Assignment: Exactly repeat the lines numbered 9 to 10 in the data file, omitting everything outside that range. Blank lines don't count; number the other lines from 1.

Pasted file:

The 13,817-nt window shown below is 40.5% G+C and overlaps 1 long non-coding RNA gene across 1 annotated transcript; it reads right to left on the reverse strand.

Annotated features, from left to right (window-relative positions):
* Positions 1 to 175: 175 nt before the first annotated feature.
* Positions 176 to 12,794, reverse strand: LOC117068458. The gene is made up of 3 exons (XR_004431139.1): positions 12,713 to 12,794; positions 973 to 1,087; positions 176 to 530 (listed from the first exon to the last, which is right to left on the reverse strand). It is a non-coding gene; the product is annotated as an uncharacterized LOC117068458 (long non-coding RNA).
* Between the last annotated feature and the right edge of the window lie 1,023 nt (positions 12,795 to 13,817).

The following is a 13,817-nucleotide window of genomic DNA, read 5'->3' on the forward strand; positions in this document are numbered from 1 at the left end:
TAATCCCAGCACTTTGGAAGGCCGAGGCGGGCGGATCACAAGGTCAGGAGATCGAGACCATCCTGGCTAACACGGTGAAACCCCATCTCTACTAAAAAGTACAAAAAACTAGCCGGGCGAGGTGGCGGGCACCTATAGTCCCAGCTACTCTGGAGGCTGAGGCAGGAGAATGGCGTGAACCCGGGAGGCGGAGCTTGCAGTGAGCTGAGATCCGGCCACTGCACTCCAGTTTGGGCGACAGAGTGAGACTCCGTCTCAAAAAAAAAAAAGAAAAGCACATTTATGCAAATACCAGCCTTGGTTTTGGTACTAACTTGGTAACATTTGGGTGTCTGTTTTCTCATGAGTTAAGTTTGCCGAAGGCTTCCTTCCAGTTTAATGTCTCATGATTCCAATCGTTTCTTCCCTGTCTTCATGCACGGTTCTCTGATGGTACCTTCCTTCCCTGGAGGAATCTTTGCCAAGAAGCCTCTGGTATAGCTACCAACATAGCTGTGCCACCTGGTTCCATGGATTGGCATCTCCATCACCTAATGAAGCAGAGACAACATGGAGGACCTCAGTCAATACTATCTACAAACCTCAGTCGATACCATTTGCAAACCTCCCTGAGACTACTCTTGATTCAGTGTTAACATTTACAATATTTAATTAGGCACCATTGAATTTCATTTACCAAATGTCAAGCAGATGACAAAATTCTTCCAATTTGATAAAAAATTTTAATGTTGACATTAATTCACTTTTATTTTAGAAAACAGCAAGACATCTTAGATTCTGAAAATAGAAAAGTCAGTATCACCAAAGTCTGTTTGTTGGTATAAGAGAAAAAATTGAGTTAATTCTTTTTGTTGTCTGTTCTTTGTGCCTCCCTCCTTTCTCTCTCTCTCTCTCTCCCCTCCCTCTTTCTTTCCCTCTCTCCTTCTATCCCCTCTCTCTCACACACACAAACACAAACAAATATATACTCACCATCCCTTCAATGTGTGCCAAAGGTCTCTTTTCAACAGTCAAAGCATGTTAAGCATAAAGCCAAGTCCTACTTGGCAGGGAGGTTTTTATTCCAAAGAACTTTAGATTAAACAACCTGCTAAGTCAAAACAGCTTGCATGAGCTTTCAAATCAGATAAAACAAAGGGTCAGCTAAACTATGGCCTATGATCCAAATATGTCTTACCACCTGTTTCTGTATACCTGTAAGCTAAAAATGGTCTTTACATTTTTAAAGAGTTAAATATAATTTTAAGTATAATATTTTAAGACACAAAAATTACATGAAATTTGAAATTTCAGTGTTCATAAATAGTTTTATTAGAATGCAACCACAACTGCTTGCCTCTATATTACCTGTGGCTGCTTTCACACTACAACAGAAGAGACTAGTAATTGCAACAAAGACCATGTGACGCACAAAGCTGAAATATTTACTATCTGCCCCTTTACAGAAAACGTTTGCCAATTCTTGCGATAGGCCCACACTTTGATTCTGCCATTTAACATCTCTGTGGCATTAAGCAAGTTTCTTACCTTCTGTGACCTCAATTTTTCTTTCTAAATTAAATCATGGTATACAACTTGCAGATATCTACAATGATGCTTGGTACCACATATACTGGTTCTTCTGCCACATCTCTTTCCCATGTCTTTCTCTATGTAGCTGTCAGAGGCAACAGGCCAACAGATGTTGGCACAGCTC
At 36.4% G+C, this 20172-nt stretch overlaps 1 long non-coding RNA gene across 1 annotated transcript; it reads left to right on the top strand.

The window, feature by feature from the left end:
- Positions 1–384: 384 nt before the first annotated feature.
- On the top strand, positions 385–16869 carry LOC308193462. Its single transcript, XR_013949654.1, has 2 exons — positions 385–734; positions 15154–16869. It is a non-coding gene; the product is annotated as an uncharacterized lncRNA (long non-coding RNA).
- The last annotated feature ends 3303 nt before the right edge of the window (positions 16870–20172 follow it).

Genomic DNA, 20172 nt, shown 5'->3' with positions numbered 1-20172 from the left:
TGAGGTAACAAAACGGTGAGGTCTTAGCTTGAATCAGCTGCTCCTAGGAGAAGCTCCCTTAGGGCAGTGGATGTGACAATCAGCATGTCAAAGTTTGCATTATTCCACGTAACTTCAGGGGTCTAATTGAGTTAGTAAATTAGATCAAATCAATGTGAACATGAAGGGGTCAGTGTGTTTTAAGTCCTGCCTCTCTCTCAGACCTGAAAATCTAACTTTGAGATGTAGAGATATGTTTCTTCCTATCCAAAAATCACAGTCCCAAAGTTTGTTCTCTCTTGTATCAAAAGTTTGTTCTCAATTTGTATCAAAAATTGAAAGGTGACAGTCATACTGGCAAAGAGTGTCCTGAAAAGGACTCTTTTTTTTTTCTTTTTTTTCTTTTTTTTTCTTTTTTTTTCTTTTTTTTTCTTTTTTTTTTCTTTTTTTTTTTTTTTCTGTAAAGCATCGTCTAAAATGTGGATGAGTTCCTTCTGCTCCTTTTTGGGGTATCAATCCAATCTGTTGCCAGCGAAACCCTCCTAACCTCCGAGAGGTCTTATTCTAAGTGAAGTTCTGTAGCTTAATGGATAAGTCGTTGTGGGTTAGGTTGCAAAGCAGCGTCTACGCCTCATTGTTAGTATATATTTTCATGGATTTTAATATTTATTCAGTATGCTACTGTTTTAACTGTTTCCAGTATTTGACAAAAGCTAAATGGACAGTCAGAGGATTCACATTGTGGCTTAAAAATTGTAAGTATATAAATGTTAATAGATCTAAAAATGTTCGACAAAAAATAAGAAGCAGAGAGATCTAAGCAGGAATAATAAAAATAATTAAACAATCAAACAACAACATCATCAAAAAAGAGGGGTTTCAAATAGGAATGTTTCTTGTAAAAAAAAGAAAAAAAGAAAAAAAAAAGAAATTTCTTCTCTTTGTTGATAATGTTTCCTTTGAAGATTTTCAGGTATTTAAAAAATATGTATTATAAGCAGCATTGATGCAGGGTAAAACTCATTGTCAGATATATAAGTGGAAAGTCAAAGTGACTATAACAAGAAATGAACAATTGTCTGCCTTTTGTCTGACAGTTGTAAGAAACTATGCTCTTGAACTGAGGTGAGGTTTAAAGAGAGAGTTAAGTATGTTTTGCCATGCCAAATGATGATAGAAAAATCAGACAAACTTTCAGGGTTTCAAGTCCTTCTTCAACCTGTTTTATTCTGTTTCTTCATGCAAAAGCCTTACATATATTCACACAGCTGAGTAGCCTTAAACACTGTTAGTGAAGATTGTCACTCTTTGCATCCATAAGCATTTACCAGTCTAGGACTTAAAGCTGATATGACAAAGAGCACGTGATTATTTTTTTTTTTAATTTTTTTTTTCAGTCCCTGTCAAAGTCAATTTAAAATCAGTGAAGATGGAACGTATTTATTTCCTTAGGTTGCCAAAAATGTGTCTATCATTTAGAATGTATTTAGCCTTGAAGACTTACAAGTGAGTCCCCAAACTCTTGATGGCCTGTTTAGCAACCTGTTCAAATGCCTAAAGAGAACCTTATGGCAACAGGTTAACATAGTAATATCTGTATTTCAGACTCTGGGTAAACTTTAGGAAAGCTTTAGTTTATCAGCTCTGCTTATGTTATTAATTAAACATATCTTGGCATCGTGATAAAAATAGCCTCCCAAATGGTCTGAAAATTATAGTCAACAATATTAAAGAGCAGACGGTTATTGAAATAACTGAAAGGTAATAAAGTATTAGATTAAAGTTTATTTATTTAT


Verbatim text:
The window, feature by feature from the left end:
- Positions 1–384: 384 nt before the first annotated feature.